The Seoul Metropolitan Office of Education recently promulgated a controversial ordinance to protect the rights of students, but the education ministry has filed a petition with the supreme court to invalidate it, saying it could create confusion in schools, especially among teachers.
The decree stipulates certain freedoms for students but lacks provisions for educators to hold them to account if their behavior violates school regulations.
It includes regulations prohibiting discrimination on the basis of sexual orientation or religion and corporal punishment.
First of all, I would like to point out the reason why this ordinance is right. Because without it what little rights students had would have been trampled on further.
Those who oppose the ordinance have raised concerns about the maturity of student’s, arguing they will abuse these rights, especially against teachers, because they are not fully developed mentally and physically.
In the eyes of adults, students are not yet fully grown, not wise to the ways of the world, and are still vulnerable to negative influences, so they need constant supervision, guidance and even physical punishment. These negative views of young people are based on ingrained attitudes.
I think the way adults see minors must change. Young people are not as selfish, immoral, faithless or wicked as their elders might think.
Yes, they display some anti-social behavior like bullying or coming into conflict with fellow students. But they learn such things from adults.
We, adults, have shown them bad examples such as being strong and exploiting the weak and to use any means to succeed. Young people are exposed to this kind of behavior every day and have been completely infected by it.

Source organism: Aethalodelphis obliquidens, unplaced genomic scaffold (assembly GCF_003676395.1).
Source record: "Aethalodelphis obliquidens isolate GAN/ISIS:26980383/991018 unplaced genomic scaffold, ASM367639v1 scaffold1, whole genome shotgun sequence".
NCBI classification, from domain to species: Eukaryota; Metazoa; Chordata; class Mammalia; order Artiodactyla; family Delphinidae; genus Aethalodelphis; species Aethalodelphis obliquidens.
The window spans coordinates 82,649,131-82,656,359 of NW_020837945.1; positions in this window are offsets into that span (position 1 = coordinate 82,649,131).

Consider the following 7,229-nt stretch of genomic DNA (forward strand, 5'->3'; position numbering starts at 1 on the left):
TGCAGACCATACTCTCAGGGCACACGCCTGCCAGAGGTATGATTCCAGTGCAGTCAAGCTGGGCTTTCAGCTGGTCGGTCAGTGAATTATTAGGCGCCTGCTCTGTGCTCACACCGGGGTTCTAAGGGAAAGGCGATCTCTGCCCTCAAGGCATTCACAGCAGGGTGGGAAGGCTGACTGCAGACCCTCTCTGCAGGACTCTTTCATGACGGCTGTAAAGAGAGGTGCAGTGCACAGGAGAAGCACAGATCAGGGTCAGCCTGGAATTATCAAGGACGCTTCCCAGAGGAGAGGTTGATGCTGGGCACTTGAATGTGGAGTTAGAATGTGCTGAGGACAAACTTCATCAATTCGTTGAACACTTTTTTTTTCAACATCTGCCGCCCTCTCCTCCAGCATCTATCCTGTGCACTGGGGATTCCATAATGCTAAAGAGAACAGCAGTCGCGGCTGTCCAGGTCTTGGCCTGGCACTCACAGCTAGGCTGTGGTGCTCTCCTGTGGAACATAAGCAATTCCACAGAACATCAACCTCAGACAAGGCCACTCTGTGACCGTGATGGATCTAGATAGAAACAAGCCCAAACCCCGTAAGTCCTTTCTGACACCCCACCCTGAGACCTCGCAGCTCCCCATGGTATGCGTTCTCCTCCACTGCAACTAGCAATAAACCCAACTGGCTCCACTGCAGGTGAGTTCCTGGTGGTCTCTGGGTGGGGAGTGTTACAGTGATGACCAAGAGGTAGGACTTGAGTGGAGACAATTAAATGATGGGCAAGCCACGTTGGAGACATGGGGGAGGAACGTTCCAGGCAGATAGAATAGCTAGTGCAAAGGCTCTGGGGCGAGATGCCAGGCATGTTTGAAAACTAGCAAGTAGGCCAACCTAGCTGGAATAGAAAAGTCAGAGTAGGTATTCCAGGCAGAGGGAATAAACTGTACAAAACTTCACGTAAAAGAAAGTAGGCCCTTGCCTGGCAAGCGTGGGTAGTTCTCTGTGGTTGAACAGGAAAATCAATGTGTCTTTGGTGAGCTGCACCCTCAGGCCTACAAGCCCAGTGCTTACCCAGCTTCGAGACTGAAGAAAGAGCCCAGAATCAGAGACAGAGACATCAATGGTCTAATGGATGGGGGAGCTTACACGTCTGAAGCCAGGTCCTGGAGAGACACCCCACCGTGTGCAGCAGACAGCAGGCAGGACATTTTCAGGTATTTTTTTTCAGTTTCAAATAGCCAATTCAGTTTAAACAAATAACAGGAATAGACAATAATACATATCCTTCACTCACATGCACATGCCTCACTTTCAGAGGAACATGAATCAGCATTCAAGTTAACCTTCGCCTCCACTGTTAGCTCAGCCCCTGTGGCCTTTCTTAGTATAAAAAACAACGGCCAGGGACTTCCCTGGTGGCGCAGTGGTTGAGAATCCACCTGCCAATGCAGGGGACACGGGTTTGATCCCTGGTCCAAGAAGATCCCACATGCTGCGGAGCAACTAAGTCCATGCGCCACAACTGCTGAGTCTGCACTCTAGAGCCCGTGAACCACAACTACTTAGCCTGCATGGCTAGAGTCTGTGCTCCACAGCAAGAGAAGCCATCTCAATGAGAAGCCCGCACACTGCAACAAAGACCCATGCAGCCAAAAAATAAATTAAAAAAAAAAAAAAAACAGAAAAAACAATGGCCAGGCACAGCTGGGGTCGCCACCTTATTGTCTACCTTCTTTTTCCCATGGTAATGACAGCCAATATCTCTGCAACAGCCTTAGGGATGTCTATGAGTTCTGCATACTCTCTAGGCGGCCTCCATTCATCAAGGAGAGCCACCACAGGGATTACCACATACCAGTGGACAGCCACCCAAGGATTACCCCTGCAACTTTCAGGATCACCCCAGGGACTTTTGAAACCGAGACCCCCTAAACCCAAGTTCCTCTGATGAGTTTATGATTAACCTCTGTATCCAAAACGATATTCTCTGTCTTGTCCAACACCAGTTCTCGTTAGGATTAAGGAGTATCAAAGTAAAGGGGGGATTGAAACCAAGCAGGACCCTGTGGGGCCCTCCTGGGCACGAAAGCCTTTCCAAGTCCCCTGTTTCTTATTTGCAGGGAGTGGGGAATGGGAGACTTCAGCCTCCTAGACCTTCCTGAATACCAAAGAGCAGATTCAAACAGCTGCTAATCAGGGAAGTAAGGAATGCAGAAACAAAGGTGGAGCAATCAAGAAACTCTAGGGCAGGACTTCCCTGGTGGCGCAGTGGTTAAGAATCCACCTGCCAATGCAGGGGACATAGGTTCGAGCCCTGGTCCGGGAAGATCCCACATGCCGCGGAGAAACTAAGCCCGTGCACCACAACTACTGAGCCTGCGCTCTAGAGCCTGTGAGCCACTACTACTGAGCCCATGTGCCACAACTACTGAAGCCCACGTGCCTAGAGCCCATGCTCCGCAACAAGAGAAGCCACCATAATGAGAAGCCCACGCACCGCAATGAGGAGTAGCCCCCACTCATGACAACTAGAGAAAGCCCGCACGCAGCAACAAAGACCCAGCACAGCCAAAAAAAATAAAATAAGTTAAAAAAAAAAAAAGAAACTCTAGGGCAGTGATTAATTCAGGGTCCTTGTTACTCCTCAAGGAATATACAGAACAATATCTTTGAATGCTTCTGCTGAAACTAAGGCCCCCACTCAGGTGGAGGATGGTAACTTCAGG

Nevertheless, adults tend to blame students for anything negative that happens in schools, arguing therefore they should be disciplined and subjected to force.
In the circumstances, adults might think this recent ordinance, which will also give students the freedom to wear make-up, not wear uniforms etc., will encourage rebelliousness.
But I think adults are too short-sighted and that we need to trust young people more.
I seriously suggest thinking about what true education is and how we can realize it. Most importantly, we should build a deeper trust in and a more positive view toward young people since the ordinance alone cannot solve school problems.
We should not look down on students just because they are young. They already have the ability to know what is right and wrong. They also have enough passion to follow the examples of people who are good role models.
In this respect, I think the role of their teachers is very important as this is directly linked with realizing true education.
To get young students to blossom, we need to give them freedom, trust and love, not restrictions and controls.
I want to suggest one more thing which is to guarantee teachers’ rights too. This is because true education is not possible if teachers are not respected in school.
A teachers' ordinance is no less important than a student one.
When teachers’ rights are protected, they can contribute to realizing true education in schools by showing a good example to their students.
Jesuit Father Bonaventure Yu Shi-chan is chairman of the board of the Jesuit-run Sogang University
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